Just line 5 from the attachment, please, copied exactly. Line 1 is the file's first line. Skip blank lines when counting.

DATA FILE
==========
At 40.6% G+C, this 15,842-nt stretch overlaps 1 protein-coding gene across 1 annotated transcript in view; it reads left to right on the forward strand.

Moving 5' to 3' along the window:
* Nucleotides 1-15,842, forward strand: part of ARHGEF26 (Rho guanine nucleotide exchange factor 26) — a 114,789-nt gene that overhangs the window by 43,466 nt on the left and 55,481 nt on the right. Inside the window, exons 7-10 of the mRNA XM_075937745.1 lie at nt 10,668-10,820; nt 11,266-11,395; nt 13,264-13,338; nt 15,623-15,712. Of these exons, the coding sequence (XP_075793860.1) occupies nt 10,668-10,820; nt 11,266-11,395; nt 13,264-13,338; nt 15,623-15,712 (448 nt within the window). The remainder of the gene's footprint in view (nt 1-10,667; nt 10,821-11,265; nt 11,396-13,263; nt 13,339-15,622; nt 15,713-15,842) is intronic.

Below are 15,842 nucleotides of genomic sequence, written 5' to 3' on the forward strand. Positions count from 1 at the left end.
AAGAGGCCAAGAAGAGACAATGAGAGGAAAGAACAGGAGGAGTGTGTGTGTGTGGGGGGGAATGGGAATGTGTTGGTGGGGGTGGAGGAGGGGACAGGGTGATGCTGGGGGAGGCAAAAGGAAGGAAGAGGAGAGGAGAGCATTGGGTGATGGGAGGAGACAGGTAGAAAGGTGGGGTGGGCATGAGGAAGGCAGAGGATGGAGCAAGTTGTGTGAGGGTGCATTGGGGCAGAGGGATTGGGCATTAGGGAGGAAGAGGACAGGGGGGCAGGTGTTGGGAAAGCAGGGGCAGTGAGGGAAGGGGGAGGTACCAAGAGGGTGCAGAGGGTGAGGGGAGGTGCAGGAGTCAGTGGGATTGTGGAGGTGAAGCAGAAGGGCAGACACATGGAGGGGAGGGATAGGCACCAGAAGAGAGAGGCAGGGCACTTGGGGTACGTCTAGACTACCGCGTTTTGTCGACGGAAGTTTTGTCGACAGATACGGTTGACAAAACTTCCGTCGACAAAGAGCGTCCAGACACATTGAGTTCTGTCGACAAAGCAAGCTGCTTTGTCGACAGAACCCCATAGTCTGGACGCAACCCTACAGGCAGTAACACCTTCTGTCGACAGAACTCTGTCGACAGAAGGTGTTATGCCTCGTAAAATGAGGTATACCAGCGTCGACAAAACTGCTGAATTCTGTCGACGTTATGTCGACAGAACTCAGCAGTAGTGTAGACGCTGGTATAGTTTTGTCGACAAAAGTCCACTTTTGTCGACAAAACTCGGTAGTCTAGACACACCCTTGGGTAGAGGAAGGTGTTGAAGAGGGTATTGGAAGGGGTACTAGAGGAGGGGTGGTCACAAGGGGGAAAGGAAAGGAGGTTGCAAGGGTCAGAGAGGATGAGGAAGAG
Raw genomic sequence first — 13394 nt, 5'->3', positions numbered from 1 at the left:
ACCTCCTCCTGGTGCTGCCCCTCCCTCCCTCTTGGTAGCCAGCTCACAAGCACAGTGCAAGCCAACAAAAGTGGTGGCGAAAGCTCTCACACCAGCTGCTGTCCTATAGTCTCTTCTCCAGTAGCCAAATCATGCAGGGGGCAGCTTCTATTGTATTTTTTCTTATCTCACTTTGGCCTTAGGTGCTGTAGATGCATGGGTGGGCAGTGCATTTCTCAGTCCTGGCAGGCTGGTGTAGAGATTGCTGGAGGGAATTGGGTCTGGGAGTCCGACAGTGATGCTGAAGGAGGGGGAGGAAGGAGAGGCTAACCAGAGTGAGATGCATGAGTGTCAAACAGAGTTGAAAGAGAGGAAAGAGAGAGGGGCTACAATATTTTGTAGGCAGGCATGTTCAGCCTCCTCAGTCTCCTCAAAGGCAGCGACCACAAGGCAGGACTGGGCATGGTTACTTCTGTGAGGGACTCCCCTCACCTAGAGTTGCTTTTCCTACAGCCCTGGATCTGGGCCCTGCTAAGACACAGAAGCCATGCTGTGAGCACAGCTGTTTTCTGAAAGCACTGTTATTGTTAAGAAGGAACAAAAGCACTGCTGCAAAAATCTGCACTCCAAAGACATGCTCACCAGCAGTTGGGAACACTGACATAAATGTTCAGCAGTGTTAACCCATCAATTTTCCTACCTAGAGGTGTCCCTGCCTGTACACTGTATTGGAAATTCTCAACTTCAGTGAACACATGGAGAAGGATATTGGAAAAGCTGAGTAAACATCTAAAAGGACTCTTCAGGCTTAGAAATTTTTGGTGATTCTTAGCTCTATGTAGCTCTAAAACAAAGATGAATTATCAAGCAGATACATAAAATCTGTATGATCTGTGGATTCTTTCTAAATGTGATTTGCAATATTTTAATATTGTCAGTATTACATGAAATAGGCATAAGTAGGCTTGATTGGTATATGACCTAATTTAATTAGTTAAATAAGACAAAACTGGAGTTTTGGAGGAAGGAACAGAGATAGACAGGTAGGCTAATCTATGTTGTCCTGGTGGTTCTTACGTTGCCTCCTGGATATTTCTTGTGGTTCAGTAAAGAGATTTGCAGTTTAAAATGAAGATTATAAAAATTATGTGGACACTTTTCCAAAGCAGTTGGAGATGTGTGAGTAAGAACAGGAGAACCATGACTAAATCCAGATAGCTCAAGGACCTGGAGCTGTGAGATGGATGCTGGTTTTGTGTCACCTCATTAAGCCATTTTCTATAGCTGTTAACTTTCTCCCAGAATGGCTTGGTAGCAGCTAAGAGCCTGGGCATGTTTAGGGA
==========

AAGAGGCCAAGAAGAGACAATGAGAGGAAAGAACAGGAGGAGTGTGTGTGTGTGGGGGGGAATGGGAATGTGTTGGTGGGGGTGGAGGAGGGGACAGGGTGATGCTGGGGGAGGCAAAAGGAAGGAAGAGGAGAGGAGAGCATTGGGTGATGGGAGGAGACAGGTAGAAAGGTGGGGTGGGCATGAGGAAGGCAGAGGATGGAGCAAGTTGTGTGAGGGTGCATTGGGGCAGAGGGATTGGGCATTAGGGAGGAAGAGGACAGGGGGGCAGGTGTTGGGAAAGCAGGGGCAGTGAGGGAAGGGGGAGGTACCAAGAGGGTGCAGAGGGTGAGGGGAGGTGCAGGAGTCAGTGGGATTGTGGAGGTGAAGCAGAAGGGCAGACACATGGAGGGGAGGGATAGGCACCAGAAGAGAGAGGCAGGGCACTTGGGGTACGTCTAGACTACCGCGTTTTGTCGACGGAAGTTTTGTCGACAGATACGGTTGACAAAACTTCCGTCGACAAAGAGCGTCCAGACACATTGAGTTCTGTCGACAAAGCAAGCTGCTTTGTCGACAGAACCCCATAGTCTGGACGCAACCCTACAGGCAGTAACACCTTCTGTCGACAGAACTCTGTCGACAGAAGGTGTTATGCCTCGTAAAATGAGGTATACCAGCGTCGACAAAACTGCTGAATTCTGTCGACGTTATGTCGACAGAACTCAGCAGTAGTGTAGACGCTGGTATAGTTTTGTCGACAAAAGTCCACTTTTGTCGACAAAACTCGGTAGTCTAGACACACCCTTGGGTAGAGGAAGGTGTTGAAGAGGGTATTGGAAGGGGTACTAGAGGAGGGGTGGTCACAAGGGGGAAAGGAAAGGAGGTTGCAAGGGTCAGAGAGGATGAGGAAGAG